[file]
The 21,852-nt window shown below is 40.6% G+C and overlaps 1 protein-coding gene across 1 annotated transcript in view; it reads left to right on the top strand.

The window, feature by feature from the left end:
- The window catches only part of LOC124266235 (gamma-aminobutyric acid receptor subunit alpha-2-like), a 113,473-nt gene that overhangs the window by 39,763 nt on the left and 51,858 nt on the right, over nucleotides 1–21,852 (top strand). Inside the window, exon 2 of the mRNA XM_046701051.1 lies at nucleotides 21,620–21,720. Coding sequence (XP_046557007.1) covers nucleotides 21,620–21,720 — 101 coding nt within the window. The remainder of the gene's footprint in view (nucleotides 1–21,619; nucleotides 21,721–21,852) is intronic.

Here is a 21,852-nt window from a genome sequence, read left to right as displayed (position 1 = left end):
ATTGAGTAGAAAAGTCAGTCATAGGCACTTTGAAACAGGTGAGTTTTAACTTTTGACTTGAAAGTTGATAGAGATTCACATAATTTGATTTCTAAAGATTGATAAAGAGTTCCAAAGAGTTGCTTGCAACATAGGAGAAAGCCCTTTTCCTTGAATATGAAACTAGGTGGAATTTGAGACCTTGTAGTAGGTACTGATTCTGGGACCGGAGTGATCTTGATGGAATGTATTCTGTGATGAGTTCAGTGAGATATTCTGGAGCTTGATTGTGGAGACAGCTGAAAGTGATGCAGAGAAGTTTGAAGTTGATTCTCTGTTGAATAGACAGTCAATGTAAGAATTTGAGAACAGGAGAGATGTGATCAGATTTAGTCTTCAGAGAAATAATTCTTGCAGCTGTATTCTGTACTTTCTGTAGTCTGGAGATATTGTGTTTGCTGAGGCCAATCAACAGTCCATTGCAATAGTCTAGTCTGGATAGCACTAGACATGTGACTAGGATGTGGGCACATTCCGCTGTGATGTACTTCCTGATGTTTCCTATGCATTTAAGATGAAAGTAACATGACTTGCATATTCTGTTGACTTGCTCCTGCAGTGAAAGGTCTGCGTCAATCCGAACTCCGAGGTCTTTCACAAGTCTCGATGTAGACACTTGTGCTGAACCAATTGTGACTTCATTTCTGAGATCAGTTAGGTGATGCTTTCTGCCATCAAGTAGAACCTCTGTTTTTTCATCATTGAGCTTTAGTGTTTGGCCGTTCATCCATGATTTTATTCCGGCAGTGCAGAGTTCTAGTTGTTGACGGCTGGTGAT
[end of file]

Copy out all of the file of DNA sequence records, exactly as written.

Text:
The 21,852-nt window shown below is 40.6% G+C and overlaps 1 protein-coding gene across 1 annotated transcript in view; it reads left to right on the top strand.

The window, feature by feature from the left end:
- The window catches only part of LOC124266235 (gamma-aminobutyric acid receptor subunit alpha-2-like), a 113,473-nt gene that overhangs the window by 39,763 nt on the left and 51,858 nt on the right, over nucleotides 1–21,852 (top strand). Inside the window, exon 2 of the mRNA XM_046701051.1 lies at nucleotides 21,620–21,720. Coding sequence (XP_046557007.1) covers nucleotides 21,620–21,720 — 101 coding nt within the window. The remainder of the gene's footprint in view (nucleotides 1–21,619; nucleotides 21,721–21,852) is intronic.

Here is a 21,852-nt window from a genome sequence, read left to right as displayed (position 1 = left end):
ATTGAGTAGAAAAGTCAGTCATAGGCACTTTGAAACAGGTGAGTTTTAACTTTTGACTTGAAAGTTGATAGAGATTCACATAATTTGATTTCTAAAGATTGATAAAGAGTTCCAAAGAGTTGCTTGCAACATAGGAGAAAGCCCTTTTCCTTGAATATGAAACTAGGTGGAATTTGAGACCTTGTAGTAGGTACTGATTCTGGGACCGGAGTGATCTTGATGGAATGTATTCTGTGATGAGTTCAGTGAGATATTCTGGAGCTTGATTGTGGAGACAGCTGAAAGTGATGCAGAGAAGTTTGAAGTTGATTCTCTGTTGAATAGACAGTCAATGTAAGAATTTGAGAACAGGAGAGATGTGATCAGATTTAGTCTTCAGAGAAATAATTCTTGCAGCTGTATTCTGTACTTTCTGTAGTCTGGAGATATTGTGTTTGCTGAGGCCAATCAACAGTCCATTGCAATAGTCTAGTCTGGATAGCACTAGACATGTGACTAGGATGTGGGCACATTCCGCTGTGATGTACTTCCTGATGTTTCCTATGCATTTAAGATGAAAGTAACATGACTTGCATATTCTGTTGACTTGCTCCTGCAGTGAAAGGTCTGCGTCAATCCGAACTCCGAGGTCTTTCACAAGTCTCGATGTAGACACTTGTGCTGAACCAATTGTGACTTCATTTCTGAGATCAGTTAGGTGATGCTTTCTGCCATCAAGTAGAACCTCTGTTTTTTCATCATTGAGCTTTAGTGTTTGGCCGTTCATCCATGATTTTATTCCGGCAGTGCAGAGTTCTAGTTGTTGACGGCTGGTGAT